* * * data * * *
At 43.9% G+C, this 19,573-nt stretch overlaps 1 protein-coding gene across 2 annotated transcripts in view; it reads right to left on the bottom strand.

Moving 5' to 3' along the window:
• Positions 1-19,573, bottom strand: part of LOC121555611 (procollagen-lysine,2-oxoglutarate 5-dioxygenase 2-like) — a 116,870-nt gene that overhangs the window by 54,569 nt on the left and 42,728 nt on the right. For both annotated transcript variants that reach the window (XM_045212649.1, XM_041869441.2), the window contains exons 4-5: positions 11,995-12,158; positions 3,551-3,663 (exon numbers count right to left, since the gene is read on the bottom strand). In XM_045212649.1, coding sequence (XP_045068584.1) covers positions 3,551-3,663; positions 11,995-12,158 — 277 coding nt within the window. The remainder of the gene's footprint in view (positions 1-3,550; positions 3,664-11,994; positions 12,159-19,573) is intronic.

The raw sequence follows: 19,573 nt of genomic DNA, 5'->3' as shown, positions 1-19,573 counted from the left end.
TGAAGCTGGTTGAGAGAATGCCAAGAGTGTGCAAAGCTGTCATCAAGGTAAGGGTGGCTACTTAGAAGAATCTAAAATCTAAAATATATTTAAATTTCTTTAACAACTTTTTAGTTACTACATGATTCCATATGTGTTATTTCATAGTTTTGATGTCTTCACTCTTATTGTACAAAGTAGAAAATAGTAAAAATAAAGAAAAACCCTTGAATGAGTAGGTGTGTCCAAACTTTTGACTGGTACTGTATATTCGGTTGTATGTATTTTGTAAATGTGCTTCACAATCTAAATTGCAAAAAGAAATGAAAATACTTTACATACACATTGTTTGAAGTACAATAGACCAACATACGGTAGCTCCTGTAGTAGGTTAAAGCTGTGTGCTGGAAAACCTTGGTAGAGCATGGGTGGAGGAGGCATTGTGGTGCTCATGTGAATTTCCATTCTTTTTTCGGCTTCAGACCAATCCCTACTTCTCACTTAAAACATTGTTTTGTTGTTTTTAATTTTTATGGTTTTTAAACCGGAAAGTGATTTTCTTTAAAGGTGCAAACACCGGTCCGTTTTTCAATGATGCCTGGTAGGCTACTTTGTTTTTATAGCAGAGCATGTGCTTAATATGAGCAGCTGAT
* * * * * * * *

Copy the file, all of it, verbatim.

At 43.9% G+C, this 19,573-nt stretch overlaps 1 protein-coding gene across 2 annotated transcripts in view; it reads right to left on the bottom strand.

Moving 5' to 3' along the window:
• Positions 1-19,573, bottom strand: part of LOC121555611 (procollagen-lysine,2-oxoglutarate 5-dioxygenase 2-like) — a 116,870-nt gene that overhangs the window by 54,569 nt on the left and 42,728 nt on the right. For both annotated transcript variants that reach the window (XM_045212649.1, XM_041869441.2), the window contains exons 4-5: positions 11,995-12,158; positions 3,551-3,663 (exon numbers count right to left, since the gene is read on the bottom strand). In XM_045212649.1, coding sequence (XP_045068584.1) covers positions 3,551-3,663; positions 11,995-12,158 — 277 coding nt within the window. The remainder of the gene's footprint in view (positions 1-3,550; positions 3,664-11,994; positions 12,159-19,573) is intronic.

The raw sequence follows: 19,573 nt of genomic DNA, 5'->3' as shown, positions 1-19,573 counted from the left end.
TGAAGCTGGTTGAGAGAATGCCAAGAGTGTGCAAAGCTGTCATCAAGGTAAGGGTGGCTACTTAGAAGAATCTAAAATCTAAAATATATTTAAATTTCTTTAACAACTTTTTAGTTACTACATGATTCCATATGTGTTATTTCATAGTTTTGATGTCTTCACTCTTATTGTACAAAGTAGAAAATAGTAAAAATAAAGAAAAACCCTTGAATGAGTAGGTGTGTCCAAACTTTTGACTGGTACTGTATATTCGGTTGTATGTATTTTGTAAATGTGCTTCACAATCTAAATTGCAAAAAGAAATGAAAATACTTTACATACACATTGTTTGAAGTACAATAGACCAACATACGGTAGCTCCTGTAGTAGGTTAAAGCTGTGTGCTGGAAAACCTTGGTAGAGCATGGGTGGAGGAGGCATTGTGGTGCTCATGTGAATTTCCATTCTTTTTTCGGCTTCAGACCAATCCCTACTTCTCACTTAAAACATTGTTTTGTTGTTTTTAATTTTTATGGTTTTTAAACCGGAAAGTGATTTTCTTTAAAGGTGCAAACACCGGTCCGTTTTTCAATGATGCCTGGTAGGCTACTTTGTTTTTATAGCAGAGCATGTGCTTAATATGAGCAGCTGAT